All of the cats at Animalkind are spayed or neutered, vaccinated and microchipped. They come with a month of free insurance. They’re free to adopt but adoptees must meet the agency’s guidelines.

Cats of all shapes and sizes are available; domesticated cats roam free upstairs, while feral cats are quarantined off. They’re available if you need a good barn cat. Kittens live in foster homes and on Animalkind’s main floor, where they meow at visitors endearingly.

On Wednesday, Crystal came in to turn over her beloved cat to Animalkind. She’s four months pregnant and is moving in with her aunt before the baby comes to save money, but animals aren’t allowed at her aunt’s apartment unless she wants to kick in another $250 per month.

“This is awesome that they’re here. I’m so grateful,” she said. “It’s killing me to have to bring him here but I can’t bring him with me.”

Crystal said she rescued the cat from an alley in Hudson — his back legs are a little off but otherwise he’s fine.

With watery eyes, she signed him over to Hecker, who said she would put him up for adoption. If Crystal gets an apartment, she said she’d like to take her cat back, but a good loving home would be fine too.

“I hope that you find your mansion in no time,” Hecker said.

“Animals are always the victims of circumstance and that’s what is so heartbreaking about it,” Hecker said after Crystal left.

About 20 minutes later, Jodie showed up with the eight cats Hecker was expecting. Jodie said she’s been trying to get an area shelter to accept them for almost a year but no shelter will, mostly due to capacity issues.

She said she called shelter after shelter, from Warwick to Beacon. “I called them all and they all tell you that they’re full,” she said. They offered to put her on a waiting list, “but at that moment you can’t fathom having these animals six to eight months later.”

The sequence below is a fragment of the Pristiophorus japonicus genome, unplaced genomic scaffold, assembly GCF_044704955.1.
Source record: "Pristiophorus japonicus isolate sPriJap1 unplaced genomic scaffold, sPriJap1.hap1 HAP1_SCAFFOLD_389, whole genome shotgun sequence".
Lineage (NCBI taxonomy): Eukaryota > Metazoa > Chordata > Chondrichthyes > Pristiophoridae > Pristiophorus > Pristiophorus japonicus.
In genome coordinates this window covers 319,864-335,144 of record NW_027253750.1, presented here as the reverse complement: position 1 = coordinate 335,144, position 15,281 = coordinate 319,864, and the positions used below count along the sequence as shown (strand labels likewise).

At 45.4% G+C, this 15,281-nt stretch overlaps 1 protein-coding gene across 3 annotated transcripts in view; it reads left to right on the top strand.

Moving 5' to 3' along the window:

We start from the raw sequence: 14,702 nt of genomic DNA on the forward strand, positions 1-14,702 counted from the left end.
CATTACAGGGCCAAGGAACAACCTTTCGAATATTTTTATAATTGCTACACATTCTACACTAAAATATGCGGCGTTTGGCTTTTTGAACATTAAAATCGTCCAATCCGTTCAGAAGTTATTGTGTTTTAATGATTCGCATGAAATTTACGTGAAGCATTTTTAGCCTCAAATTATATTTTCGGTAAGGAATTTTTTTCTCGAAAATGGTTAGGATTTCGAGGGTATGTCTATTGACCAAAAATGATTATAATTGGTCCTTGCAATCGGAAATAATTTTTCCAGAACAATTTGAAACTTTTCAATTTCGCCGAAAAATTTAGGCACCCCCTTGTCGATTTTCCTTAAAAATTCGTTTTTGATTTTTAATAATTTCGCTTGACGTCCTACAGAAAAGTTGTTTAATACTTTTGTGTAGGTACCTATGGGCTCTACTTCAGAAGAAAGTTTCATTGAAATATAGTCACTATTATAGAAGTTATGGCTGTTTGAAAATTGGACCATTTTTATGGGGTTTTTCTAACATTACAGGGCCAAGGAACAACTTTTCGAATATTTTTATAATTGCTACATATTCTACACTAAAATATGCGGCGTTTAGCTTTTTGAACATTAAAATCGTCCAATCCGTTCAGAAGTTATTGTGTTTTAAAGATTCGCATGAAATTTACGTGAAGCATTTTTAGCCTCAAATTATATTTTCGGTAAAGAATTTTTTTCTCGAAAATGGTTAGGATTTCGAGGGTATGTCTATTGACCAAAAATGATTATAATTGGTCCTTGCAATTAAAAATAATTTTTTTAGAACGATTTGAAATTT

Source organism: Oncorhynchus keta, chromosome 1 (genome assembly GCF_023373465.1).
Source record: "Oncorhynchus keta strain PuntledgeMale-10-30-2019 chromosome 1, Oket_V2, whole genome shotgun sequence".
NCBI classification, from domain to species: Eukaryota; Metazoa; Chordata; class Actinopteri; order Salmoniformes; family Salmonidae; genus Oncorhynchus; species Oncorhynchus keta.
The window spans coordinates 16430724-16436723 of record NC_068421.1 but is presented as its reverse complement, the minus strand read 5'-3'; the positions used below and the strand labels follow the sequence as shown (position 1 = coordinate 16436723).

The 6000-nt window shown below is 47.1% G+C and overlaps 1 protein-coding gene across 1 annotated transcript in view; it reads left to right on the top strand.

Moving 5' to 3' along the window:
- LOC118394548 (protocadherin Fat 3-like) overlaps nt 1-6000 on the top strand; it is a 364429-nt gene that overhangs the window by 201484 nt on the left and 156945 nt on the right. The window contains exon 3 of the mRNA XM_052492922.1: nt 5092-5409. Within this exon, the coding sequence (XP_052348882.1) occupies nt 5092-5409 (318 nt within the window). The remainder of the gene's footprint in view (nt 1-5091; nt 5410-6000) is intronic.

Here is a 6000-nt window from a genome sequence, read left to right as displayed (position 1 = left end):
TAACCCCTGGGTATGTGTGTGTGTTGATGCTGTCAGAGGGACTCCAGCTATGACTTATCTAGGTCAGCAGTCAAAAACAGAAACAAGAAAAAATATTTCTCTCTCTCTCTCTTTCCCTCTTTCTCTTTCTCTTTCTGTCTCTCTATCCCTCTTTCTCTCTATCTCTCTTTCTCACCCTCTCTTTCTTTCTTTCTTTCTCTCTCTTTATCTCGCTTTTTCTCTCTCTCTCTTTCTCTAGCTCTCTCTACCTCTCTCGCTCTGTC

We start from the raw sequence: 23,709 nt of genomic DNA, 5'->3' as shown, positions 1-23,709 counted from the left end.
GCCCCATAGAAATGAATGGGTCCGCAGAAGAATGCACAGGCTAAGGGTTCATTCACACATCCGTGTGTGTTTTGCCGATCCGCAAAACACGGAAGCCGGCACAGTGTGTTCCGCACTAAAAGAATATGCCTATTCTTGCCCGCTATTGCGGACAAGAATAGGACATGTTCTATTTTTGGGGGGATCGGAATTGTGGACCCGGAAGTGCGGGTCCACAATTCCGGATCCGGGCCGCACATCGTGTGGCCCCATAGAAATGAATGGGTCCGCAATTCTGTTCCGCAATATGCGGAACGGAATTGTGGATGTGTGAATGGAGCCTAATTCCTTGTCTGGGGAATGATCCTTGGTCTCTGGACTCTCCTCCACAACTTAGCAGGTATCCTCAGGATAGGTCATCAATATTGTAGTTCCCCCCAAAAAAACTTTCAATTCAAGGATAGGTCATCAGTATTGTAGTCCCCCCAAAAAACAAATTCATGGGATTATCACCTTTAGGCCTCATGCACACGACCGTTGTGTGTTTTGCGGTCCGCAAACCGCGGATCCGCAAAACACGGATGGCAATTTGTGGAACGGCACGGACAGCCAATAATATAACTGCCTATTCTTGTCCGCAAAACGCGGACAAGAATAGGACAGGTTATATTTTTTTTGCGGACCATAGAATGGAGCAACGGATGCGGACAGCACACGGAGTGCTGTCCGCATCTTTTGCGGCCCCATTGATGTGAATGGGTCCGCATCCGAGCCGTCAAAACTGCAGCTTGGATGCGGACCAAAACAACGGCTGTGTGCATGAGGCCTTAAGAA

Jodie said she was evicted — twice — for housing the cats; she took in a pregnant female a year and a half ago and ended up with many, many kittens. “I had to choose between paying my rent and feeding the cats. I chose to feed the cats,” she said. “And the shelters don’t seem to care. They’re so overrun they really don’t have time to care.”

Eventually she had to put them in a neighbor’s barn. “I would say I called well over 150 shelters,” she said.

Across the street from that barn is a church, she said, and the pastor’s wife had coincidentally adopted a cat from Animalkind. Hecker was contacted and the rest is history.

Hecker said she hopes this story will attract people’s attention and inspire them to adopt a cat or kitten. Aside from adoptive families, volunteers are also always needed — to work, clean, do maintenance jobs, paint, etc. and donations are always accepted. Hecker said paper towels, bleach, “and money, of course,” are highly needed items.

“There’s nothing we don’t need,” she said. “The only thing we don’t need is more cats.”

Call 518-822-8643 or visit  for more information and Animalkind’s hours.

To reach reporter Francesca Olsen call 518-828-1616, ext. 2272, or e-mail .